PITTSBURGH (KDKA) — The most lethal killer on the streets is not the gun-toting criminal; it’s the heroin he sells. Here in Allegheny County, throughout the region and the country, fatal overdoses have reached all-time highs.
“There are more drug overdoses now than there are homicide, suicides and automobile accidents put together,” says Allegheny County Medical Examiner Dr. Karl Williams.
With cheap, potent heroin readily available seemingly everywhere, fatal overdoses have more than quadrupled in the past two decades.
In Allegheny County, where 227 people died of fatal ODs in 2010 and 307 succumbed in 2014, there were an astounding 349 fatal overdoes last year.
Dr. Williams says drug addiction and fatal overdoes know no boundaries in the victims they claim.
“I’ve had 62-year-old white males who had their coronaries bypassed that are dying of heroin overdoses,” he said. “The 20-year-olds, the 30-year-olds, male, female, white, black. It’s just an extraordinary equal opportunity employer.”
Preliminary numbers for other counties show fatal overdoes on the same trajectory:
- Westmoreland County had 57 fatal overdoses in 2010, 87 in 2014 and 225 last year.
- Washington County had 31 fatal ODs in 2010, 37 in 2014 and 73 in 2015.
- Butler County had 14 in 2010, 29 in 2014 and 47 last year.
- Beaver County had 27 in 2010, 29 in 2014 and 40 fatal overdoses last year.
The numbers are so great that it seems everyone now knows a relative, friend, or friend of friend who has died from a fatal overdose. But sadly, the meteoric rise in the fatalities shows no signs of slowing down.
KDKA’s Andy Sheehan: “This is an epidemic?”
Dr. Williams: “Oh, yea, this is the single most important epidemic of our current generation. There’s no doubt about it.”
One local family knows the impact of this epidemic firsthand.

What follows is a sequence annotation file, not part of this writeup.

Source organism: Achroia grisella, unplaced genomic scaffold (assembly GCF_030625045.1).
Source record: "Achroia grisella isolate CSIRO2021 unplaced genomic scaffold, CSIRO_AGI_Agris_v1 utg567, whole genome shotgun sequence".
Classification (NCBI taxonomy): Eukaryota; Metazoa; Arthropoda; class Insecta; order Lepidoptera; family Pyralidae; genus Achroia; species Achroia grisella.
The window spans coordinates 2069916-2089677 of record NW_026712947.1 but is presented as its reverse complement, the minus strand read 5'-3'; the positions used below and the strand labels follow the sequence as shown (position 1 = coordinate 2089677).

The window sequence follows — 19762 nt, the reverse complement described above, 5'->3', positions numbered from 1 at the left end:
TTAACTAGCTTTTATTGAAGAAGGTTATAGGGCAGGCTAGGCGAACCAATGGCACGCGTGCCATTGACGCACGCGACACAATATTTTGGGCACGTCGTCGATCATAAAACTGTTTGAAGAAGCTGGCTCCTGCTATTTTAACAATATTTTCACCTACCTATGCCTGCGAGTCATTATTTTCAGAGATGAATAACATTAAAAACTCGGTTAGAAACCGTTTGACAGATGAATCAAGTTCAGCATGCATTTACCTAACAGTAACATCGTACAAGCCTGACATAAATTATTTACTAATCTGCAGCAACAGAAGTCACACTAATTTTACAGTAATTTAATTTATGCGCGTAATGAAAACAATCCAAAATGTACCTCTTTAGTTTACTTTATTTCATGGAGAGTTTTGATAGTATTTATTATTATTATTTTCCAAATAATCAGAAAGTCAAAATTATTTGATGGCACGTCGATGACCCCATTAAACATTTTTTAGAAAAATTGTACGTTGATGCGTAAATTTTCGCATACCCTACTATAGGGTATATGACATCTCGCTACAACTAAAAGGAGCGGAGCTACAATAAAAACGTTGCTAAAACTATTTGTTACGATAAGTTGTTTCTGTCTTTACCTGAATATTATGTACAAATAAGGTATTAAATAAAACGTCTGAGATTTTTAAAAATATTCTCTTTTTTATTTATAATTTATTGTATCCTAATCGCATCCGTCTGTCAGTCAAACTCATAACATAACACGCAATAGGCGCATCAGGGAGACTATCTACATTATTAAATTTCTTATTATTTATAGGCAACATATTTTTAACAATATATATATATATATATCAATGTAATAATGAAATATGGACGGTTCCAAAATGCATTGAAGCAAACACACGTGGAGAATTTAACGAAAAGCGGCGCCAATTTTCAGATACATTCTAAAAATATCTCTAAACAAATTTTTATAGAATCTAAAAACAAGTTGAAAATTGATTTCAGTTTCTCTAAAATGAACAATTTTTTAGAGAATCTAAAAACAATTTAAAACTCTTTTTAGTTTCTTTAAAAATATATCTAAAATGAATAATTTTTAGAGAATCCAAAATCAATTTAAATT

One a street like any other they are a family, perhaps just like your own. Two parents, Carol and Dino, daughter, Danielle, and a son, Peter. He was a well-liked, well-rounded teenager who played high school football for Quaker Valley.
“Then, in his senior year he got hurt, hurt his back,” said Carol. “He went to the doctor, and they prescribed him pain pills.”
Peter Bartolomucci then went down a path like many others, buying pills when his prescription ran out, progressing to OxyContin and then heroin.
Carol confronted him when she found a needle, but Peter kept on using. He survived an overdose and then got arrested for possession.
“That’s when I decided he’s going away,” said Carol, “and I packed up a bag for me and a bag for himself.”
Peter went into rehab across the state, and then worked construction with his uncle in Poconos before returning home for Thanksgiving. All seemed well until he went to take a shower that seemed to go on too long.
“I just yelled through the door, ‘Hey, Pete, hurry up, you’re using up all the hot water,’” says Carol.
Carol opened the door to see Peter’s leg dangling outside the shower curtain, his lifeless body lying in the tub. CPR brought no response and the paramedics rushed him to Sewickley Valley Hospital.
“We proceeded to follow the ambulance and they took us to a private room, and it’s never good when they tell you we’re taking the family to a private room, and we waited for a while and the doctor came and told us that he passed away, that he didn’t make it,” said Carol.
On his cell phone, they found a text to his supplier.
“’I’m in town for a few days; I’ve got $20 bucks. I’m looking for two or three. I just want to do it one more time,’” said Carol of that communication. “And that one more time got him.”
The Bartolomucci’s had waged a solo fight against the addiction and lost, but when the entire town of Coraopolis came out for Peter’s wake and funeral, they learned they were not alone.
“We had masses of people that came and their sitting around, and they’re like, ‘I have the same problem,’” said Dino. “It’s their little secret. It’s the worst secret you can keep.”
They don’t exactly know how, but they plan to organize a support and awareness group — lend assistance to others — starting by sharing their own tragedy.
“It knows no boundaries; it will touch anybody’s life,” said Carol. “If you think you’re immune to it, you’re not. It can get into your household.”
Today in their home, Peter’s ashes sit in an urn on the mantelpiece flanked by his pictures and his childhood handprints. They are constant reminders that the son they loved is gone, but that they must carry on, hoping some good will come of the pain.
“A big hole in my heart,” Carol says. “I will always miss him, but I want to do something in Peter’s honor that nobody’s ever going to forget his name. That he didn’t die in vain. That he always wanted to help his friends, and now, we’re going to. We want to help this community and get the word out and help the people who are going through this too.”
On block like millions of others, the Bartolomucci’s tragedy is another reminder, that no town, no neighborhood, no street is immune to the heroin epidemic in America.